“No ma’am, it’s real metal! Don’t worry, you use for few days and you see, it look totally fine. Everyone think it LV only.” He was right. No one would notice the tiny metal zip. And even if they did, no one would suspect it was a fake if they saw it on her. But what would … enough! Mrs. Kapadia was running late for a coffee date. She’d never thought this much before buying a real bag, and this wallet was barely the cost of two dinners at any hotel. “Haan, I’ll take it,” she announced, handing him five crisp thousand-rupee notes from her Prada tote. “Yes, ma’am!” The shopkeeper’s day had been made. “Good, good, madam, wallet look very good. You very happy with it.” He took out a brown dust cover and black LV shopping bag from under the counter. “I get this especially from real Lewis Vittawn store madam,” he said, clearly proud that he could give his customers authentic LV dust covers for their fake wallets. Mrs. Kapadia picked up her Prada, LV packet and the HydeOut shopping bag with her stilettos, and walked out.
Fifteen minutes later, she was sitting in the new cafe Chez Nini, sipping a much-needed fresh lime soda and waiting for her friend Pooja. She’d crossed two streets from Lok Nayak to enter its far more upscale neighbor, Khan Market. Khan had its fair share of stray dogs too, but was India’s most expensive shopping street.
A few more minutes passed. Pooja was obviously running on Indian Standard Time. The drink was helping ease Mrs. Kapadia’s headache, but she couldn’t get that damned fake out of her mind still. She sat tersely, trying to figure out if she wanted to use the wallet or keep it locked away, when Pooja arrived, carrying multiple shopping bags as usual — this time, a silver packet from Gucci, an orange one from Hermes and a tiny black one from LV, the same as Anjali’s.
Anjali flinched. “Hiiiii, been such a long time yaar, how have you been?”
She rose up to air-kiss Pooja on both cheeks. “Haan Anj, I know, what to do, been so busy with this wedding you know.” Pooja sat down, making an exasperated noise. “Arjun’s niece is getting married, and all I did today is buy gifts for the groom’s mother and his sister and his grandmother.” She gestured at her shopping bags, sighing, “It’s like a full-time job, I tell you. Oh, look! Same to same!” She pointed at Anjali’s LV packet and her own. “You went to LV today too?”
“Oh, yeah, I … “
“What did you get!”
“Nothing special, just a wallet. Anyways, should we order —”
“Haan? Me too! Which one?”
Why was Pooja so obsessed with shopping? She could be so irritating at times. “Bas, the monogram one.”
“Really? I got the same one! Show me yours? Did you get the zip one or the button? All their monogram stuff looks so good no?”
Anjali froze. She was not ready to show Pooja the wallet. What if Pooja picked it up and saw the plasticky zip and realized it was a fake? What if Anjali hadn’t noticed an even more obvious give-away? What if the monogram flowers hadn’t been printed or spaced properly, or what if one of the LV’s was cut at the edges?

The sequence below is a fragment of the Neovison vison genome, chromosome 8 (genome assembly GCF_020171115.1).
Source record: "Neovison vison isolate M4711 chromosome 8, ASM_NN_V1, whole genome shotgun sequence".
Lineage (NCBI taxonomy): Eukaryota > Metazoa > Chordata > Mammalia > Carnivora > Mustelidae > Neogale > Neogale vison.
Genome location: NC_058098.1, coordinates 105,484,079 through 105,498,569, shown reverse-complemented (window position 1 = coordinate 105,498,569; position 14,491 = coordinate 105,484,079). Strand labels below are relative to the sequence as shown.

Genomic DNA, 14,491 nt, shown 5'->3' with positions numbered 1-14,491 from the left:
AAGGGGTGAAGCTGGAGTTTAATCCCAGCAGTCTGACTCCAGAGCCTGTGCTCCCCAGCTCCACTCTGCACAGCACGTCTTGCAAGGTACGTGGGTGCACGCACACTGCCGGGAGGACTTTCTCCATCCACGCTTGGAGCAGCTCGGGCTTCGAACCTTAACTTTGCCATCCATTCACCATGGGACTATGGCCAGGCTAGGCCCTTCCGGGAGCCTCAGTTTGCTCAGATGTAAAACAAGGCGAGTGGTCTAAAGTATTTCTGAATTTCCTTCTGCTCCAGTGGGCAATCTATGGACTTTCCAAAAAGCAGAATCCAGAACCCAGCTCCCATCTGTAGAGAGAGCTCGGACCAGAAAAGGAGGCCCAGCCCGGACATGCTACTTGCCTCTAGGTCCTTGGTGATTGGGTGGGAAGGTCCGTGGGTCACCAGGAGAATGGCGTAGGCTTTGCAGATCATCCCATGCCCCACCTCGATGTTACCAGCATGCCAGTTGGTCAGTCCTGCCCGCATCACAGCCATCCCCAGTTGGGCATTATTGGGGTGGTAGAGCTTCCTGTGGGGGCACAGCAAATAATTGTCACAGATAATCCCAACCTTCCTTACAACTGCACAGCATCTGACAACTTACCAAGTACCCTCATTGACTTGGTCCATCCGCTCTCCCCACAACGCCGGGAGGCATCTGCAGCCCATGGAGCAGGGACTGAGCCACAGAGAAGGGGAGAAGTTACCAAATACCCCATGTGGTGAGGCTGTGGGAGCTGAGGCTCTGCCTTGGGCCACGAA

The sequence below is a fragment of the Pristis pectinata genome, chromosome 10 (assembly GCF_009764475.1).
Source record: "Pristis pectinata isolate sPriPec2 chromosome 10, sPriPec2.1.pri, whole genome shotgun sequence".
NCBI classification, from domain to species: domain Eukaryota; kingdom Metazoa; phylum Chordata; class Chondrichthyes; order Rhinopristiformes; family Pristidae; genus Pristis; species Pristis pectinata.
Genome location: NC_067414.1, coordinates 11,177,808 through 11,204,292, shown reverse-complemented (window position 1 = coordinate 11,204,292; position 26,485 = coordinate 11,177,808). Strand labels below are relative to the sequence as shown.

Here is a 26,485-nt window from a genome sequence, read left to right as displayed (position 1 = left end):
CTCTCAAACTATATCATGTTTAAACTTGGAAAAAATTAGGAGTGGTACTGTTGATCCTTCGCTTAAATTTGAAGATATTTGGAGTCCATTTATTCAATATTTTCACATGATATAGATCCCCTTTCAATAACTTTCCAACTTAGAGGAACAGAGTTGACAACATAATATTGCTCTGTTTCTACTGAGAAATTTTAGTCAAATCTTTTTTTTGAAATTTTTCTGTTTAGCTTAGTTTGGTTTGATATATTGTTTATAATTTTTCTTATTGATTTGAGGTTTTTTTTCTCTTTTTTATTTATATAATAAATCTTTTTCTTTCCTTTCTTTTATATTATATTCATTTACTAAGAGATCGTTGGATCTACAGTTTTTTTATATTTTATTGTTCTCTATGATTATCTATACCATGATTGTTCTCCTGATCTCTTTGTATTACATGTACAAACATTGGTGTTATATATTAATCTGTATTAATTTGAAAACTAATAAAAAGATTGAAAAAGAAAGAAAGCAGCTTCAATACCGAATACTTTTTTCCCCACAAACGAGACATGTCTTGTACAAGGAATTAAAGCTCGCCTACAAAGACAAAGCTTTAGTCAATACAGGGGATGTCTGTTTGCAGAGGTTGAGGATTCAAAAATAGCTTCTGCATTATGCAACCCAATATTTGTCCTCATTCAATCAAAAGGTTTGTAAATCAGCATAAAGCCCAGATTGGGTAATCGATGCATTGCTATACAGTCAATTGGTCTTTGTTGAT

Pooja meanwhile reached into her packet and took her wallet out in its dust cover, saying, “I toh got the zippy one.” She looked up. “You okay na? You seem drained.”
“Haan, it’s just this heat,” Anjali managed to mumble. Uff, she was freaking out over tiny things for no reason. It’d be fine; she just wouldn’t take hers out and the conversation would move on. But Pooja had asked her directly, and ordinarily even she would be excited to show Pooja what she’d bought. What if not taking it out made Pooja suspicious?
Pooja opened the dust cover to reveal her wallet.
Anjali’s heart sank.
How could she have thought her fake wallet almost looked real? There was no substitute for real cowhide or LV bags. The leather on Pooja’s wallet looked so much richer, the monogram color so much more golden, the zip so much more like silver …
“Nice, no? What’s yours like?”
There was no way out. She had to show Pooja the wallet. She reached down into her packet, trying to calm herself. Maybe it’d be fine; maybe she was just exaggerating the differences in her head. Pooja didn’t know half as much about bags as she did, maybe she just wouldn’t notice.
Anjali’s hand trembled slightly as she put the wallet on the table and started to open the dust cover, revealing her miserable counterfeit.
Pooja reached out to touch the metal zip. Anjali stopped breathing. “Yours is a zip one too! Yours also looks so good Anj.”
Was there a bit of a smirk in Pooja’s smile? Why had she emphasized that Anjali’s wallet also looked good, if she had bought the exact same wallet? Was she touching the zip to signal she knew it was a fake? But how dare she assume it was a fake based on a zip? Didn’t she know Anjali’s family background?
Anjali tried to silence her thoughts. You don’t actually have a reason to think Pooja knows, she told herself.
Pooja picked up the wallet, and opened the zip. “Your zip works so well, yaar! Mine was a little stiff at the store, but the guy said it’d become smooth after I used it a few times.”
That was it. Pooja definitely knew. Why else would she examine the zip? And then specifically point out that her wallet was stiff? Were new wallets supposed to have stiff zips? Did real leather wallets have to be broken into, like shoes? No, that was absurd, that had never happened with any of Anjali’s bags.